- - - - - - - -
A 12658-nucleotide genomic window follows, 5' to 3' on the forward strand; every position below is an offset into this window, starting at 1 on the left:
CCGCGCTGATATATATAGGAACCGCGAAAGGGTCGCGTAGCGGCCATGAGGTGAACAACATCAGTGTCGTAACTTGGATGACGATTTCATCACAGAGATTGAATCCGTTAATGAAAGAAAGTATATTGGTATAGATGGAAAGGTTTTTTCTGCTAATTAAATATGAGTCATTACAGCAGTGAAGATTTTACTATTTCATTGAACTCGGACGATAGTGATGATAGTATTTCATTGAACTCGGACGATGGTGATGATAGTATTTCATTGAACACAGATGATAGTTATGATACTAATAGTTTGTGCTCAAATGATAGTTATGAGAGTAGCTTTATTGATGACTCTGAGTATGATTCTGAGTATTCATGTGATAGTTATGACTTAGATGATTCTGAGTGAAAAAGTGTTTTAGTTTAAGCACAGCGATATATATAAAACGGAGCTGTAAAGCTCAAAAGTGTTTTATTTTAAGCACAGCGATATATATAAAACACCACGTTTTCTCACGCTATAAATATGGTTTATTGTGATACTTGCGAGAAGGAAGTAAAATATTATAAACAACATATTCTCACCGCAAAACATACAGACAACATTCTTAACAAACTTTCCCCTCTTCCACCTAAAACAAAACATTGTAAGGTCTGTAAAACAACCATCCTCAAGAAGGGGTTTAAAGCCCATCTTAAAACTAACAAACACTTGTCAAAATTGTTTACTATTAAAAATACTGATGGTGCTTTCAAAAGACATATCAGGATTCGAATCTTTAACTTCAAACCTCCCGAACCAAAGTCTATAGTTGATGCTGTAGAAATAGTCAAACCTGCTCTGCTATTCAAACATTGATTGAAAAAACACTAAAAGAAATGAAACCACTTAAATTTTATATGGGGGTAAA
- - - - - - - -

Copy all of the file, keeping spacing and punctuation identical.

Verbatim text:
A 12658-nucleotide genomic window follows, 5' to 3' on the forward strand; every position below is an offset into this window, starting at 1 on the left:
CCGCGCTGATATATATAGGAACCGCGAAAGGGTCGCGTAGCGGCCATGAGGTGAACAACATCAGTGTCGTAACTTGGATGACGATTTCATCACAGAGATTGAATCCGTTAATGAAAGAAAGTATATTGGTATAGATGGAAAGGTTTTTTCTGCTAATTAAATATGAGTCATTACAGCAGTGAAGATTTTACTATTTCATTGAACTCGGACGATAGTGATGATAGTATTTCATTGAACTCGGACGATGGTGATGATAGTATTTCATTGAACACAGATGATAGTTATGATACTAATAGTTTGTGCTCAAATGATAGTTATGAGAGTAGCTTTATTGATGACTCTGAGTATGATTCTGAGTATTCATGTGATAGTTATGACTTAGATGATTCTGAGTGAAAAAGTGTTTTAGTTTAAGCACAGCGATATATATAAAACGGAGCTGTAAAGCTCAAAAGTGTTTTATTTTAAGCACAGCGATATATATAAAACACCACGTTTTCTCACGCTATAAATATGGTTTATTGTGATACTTGCGAGAAGGAAGTAAAATATTATAAACAACATATTCTCACCGCAAAACATACAGACAACATTCTTAACAAACTTTCCCCTCTTCCACCTAAAACAAAACATTGTAAGGTCTGTAAAACAACCATCCTCAAGAAGGGGTTTAAAGCCCATCTTAAAACTAACAAACACTTGTCAAAATTGTTTACTATTAAAAATACTGATGGTGCTTTCAAAAGACATATCAGGATTCGAATCTTTAACTTCAAACCTCCCGAACCAAAGTCTATAGTTGATGCTGTAGAAATAGTCAAACCTGCTCTGCTATTCAAACATTGATTGAAAAAACACTAAAAGAAATGAAACCACTTAAATTTTATATGGGGGTAAA